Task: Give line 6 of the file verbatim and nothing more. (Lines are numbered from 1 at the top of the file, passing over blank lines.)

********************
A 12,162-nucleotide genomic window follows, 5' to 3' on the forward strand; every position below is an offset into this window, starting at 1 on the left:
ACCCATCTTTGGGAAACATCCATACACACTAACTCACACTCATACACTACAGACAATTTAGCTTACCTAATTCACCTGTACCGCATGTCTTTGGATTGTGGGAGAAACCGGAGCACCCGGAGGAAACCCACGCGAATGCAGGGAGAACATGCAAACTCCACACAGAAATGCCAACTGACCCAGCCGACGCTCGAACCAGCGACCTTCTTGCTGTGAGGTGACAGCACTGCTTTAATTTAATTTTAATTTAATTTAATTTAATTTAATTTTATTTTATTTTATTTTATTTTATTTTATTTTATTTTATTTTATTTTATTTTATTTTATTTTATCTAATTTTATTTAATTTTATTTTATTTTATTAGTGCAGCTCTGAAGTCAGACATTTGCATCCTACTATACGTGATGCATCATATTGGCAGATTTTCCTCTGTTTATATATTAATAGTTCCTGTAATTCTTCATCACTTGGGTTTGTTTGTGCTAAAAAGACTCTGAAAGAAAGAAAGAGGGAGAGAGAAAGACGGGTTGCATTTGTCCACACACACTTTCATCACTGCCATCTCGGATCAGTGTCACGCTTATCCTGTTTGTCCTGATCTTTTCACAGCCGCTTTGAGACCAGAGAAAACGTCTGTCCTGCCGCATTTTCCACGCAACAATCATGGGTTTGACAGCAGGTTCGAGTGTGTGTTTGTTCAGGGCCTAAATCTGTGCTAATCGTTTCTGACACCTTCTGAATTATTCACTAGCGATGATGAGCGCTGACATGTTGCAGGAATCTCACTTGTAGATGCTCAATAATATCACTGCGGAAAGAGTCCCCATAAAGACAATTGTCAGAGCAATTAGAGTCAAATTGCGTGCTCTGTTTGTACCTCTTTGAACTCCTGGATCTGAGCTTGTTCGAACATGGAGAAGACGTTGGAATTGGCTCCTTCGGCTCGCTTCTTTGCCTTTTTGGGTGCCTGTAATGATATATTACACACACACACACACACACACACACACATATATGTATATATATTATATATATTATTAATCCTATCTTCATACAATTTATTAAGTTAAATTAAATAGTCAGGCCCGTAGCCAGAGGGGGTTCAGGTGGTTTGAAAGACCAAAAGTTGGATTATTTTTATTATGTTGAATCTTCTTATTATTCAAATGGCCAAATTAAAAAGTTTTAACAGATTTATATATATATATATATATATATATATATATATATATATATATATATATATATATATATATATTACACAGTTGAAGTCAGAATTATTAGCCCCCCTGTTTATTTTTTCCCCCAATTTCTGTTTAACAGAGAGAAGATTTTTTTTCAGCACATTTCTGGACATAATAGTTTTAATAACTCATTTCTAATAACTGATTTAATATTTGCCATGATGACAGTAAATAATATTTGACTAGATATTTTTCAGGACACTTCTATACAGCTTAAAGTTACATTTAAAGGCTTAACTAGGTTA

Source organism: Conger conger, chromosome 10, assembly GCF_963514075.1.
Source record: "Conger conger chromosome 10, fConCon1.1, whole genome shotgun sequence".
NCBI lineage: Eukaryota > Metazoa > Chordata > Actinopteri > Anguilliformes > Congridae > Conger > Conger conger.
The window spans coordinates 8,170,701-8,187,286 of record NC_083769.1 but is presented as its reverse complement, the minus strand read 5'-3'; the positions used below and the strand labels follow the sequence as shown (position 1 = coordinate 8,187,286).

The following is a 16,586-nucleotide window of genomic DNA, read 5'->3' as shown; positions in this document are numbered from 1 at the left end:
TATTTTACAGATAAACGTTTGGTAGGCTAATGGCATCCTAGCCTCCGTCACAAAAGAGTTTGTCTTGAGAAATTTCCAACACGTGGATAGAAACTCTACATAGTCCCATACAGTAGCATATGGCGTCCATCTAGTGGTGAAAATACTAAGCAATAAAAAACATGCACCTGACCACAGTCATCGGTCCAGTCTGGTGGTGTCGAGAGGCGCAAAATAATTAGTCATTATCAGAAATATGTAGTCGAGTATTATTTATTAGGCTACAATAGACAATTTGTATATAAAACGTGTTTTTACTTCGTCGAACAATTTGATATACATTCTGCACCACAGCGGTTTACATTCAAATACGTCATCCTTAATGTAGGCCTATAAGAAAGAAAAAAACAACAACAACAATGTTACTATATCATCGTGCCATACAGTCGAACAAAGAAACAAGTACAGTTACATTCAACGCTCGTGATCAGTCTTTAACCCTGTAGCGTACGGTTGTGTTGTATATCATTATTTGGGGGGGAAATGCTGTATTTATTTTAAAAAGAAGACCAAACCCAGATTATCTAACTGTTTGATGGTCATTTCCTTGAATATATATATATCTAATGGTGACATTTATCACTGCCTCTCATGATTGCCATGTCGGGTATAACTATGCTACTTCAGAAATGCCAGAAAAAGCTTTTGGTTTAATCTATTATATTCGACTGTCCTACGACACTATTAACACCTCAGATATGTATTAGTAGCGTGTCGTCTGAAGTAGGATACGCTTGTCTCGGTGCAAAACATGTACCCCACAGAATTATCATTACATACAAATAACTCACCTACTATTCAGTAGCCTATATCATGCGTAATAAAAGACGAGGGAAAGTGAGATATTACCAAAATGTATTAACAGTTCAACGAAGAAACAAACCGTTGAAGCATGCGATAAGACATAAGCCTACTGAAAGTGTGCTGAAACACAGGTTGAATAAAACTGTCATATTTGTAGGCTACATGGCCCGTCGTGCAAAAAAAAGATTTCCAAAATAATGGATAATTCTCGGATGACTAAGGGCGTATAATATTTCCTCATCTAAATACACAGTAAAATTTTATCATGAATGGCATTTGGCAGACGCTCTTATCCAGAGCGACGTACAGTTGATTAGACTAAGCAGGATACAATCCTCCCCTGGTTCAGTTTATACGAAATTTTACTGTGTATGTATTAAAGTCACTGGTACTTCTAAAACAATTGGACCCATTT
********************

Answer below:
The window spans coordinates 8,170,701-8,187,286 of record NC_083769.1 but is presented as its reverse complement, the minus strand read 5'-3'; the positions used below and the strand labels follow the sequence as shown (position 1 = coordinate 8,187,286).